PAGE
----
The Korsun Pocket

Discussions on WW2 in Eastern Europe.
VJ
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The Korsun Pocket

Post by VJ » 01 Mar 2004 23:50

Just finished reading Glantz's translation and analysis of Soviet archives regarding the Korsun operation of 1944. The Soviets, in my opinion, for the first time really highlighted what would become their post-war military doctrine (encirclement, envelopment by heavily armoured forces) in that operation. The result? Nine divisions (much closer to ten in total strength though) of German troops annihilated, including some 60,000+ killed outright, for just over 20,000 Soviet dead. 1:3 -> 3:1 :)

Furthermore, at the same time as the encirclement was busy cutting apart the pocket, the Soviets were beating back furious assaults from outside the pocket by would-be relief forces.

An interesting operation, to be sure.

Anyway, sorry I've been absent. My computer had a heart attack :(. It's almost entirely functional again, now.

Regards,
VJ

Michate
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a bit of caution advised

Post by Michate » 02 Mar 2004 10:26

Hi VJ,

It would be wise to take any information on German troops strength and casualties given in this study with a large grain of salt. They all stem from Soviet estimates at best (and are deliberately inflated at worst) and clearly contradict the information given in German primary documents of the battle such as strength and casualty reports.

A criticism on the study by Niklas Zetterling can be found can be at http://www.militaryhistory.nu/critiques/critiques.html .

It is also discussed at the Dupuy Institute forum: http://www.dupuyinstitute.org/ubb/Forum ... 00018.html and http://www.dupuyinstitute.org/ubb/Forum ... 00022.html and also on this forum some time ago:

viewtopic.php?t=32118&highlight=zetterling+korsun

Best regards,
Michael

VJ
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Post by VJ » 04 Mar 2004 08:07

Hi Michate,

German sources agree with KIA estimates. The numbers fit. And we're talking about *classified* Soviet documents - which have most of the time proven to be truthful to an extreme. While the Soviets had a great propaganda machine, they didn't gloss over their own failures in "private", so to speak.

Regards,
VJ

Michate
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are you sure?

Post by Michate » 04 Mar 2004 10:50

Hi VJ,

German sources agree with KIA estimates. The numbers fit.


Which German sources agree with the KIA estimates?

The number of people e.g within the pocket was reported as some 56,000 and over 30,000 have been reported to reach the German lines and 4,000 evacuated by air transport. So only around 20,000 can have become KIA or MIA and not 60,000+.

As for losses of the German troops outside the pocket, the numbers given in German reports are also much lower then the numbers given in the Soviet study, as Zetterling demonstrates.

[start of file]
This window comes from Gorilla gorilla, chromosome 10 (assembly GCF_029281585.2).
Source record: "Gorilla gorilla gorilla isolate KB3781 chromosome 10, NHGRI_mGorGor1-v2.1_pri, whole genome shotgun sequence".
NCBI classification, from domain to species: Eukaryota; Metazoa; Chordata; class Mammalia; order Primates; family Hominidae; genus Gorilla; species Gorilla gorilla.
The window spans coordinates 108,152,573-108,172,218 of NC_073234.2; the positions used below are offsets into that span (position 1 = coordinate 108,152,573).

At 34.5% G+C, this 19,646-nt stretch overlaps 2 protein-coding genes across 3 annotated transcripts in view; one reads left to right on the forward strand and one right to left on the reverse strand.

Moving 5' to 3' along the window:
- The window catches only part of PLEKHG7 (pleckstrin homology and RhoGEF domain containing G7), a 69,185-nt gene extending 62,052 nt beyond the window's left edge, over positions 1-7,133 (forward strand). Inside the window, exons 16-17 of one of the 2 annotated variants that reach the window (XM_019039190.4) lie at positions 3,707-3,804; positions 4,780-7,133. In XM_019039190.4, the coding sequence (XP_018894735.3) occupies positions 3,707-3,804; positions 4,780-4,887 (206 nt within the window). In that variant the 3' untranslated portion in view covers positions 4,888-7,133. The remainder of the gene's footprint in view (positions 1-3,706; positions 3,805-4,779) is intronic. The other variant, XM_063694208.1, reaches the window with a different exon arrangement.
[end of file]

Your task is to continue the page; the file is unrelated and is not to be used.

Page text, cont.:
So IMHO it cannot be stated that these sources agree with the estimates study and that the numbers fit, rather the opposite.

Also, on what basis do you state, that *classified* Soviet documents
have most of the time proven to be truthful to an extreme
?

The fact that a document is classified does not make it automatically more reliable.
Here we also have to consider that there are several types of classified documents. The staff study is not a primary source like e.g. combat strength and casualty reports given by the reporting channels, but was written after the events and thus there is always the possibility (not to say the temptation) to make oneself look somewhat better.

And concerning this very study or the general staff study on Kursk I have read a lot of comments from people like e.g. Zetterling or Chris Lawrence that indicate rather the opposite than your claim of extreme truthfulness, at least concerning information on German/axis forces given in them.

Of course, information about their own strength and casualties can be considered to be much more reliable, but should anyway be compared to real primary sources (which e.g. Chris Lawrence seems to be doing for the Kursk battle).

IMHO giving strength and loss figures for an army in combat based on estimates by the opponent forces is a fundamentally flawed methodology, regardless whether German or Soviet. Even more so if information by that army's own reporting channels exists and contradicts these estimates.

And this holds true certainly for both sides. German estimates on Soviet casualties (based on German *classified* documents) have to be considered equally unreliable and often inflated, as can be seen when comparing them to the numbers given e.g. by Krivosheev.

Best regards,
Michael

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alpinejager
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casualties

Post by alpinejager » 30 Sep 2004 20:33

German ration strength for units in the pocket was given as 56,000+ men. This comes from a variety of verifiable sources on the Wehrmacht side. So how could the Soviets have killed more than were there?
Unfortunately most Soviet era histories suffer from 'socialist-realism' filtering especially prevalent during the postwar years.

You might try 'Hell's Gate' by retired US Army Col Nash for objectivity, ie neither pro german or russian

http://thecheapestbook.com/isbn/0965758 ... state=&n=1

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Henry Jones
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Post by Henry Jones » 03 Oct 2004 17:27

My grandfather were wounded at the 1.1.1944 befor the Tscherkassy-Pocket get closed. He was Maschine-Gunner in the Grenadier-regiment 308.

A friend of my grandfather fought in the Pocket, many of the comrads fallen there :( he was in the Kampfgruppe Keiser, G.R. 326 :cry:

Abramis
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KOrshun pocket

Post by Abramis » 26 Nov 2005 20:51

An estonian, named Gustav Nõmm, who struggled out the encirclement, is still alive and (b. 1924) lives near me. A couple of years ago I put down his memoirs from that time. He said the breakthrough was at nighttime and the waves of soldiers were sent out after every hour. He was appointed to the last breakthrough wave that started at 5 am. Their duty was to shoot at the wounded soldiers not to be imprisoned by the Reds alive. Russian guns and tanks were shooting all the time.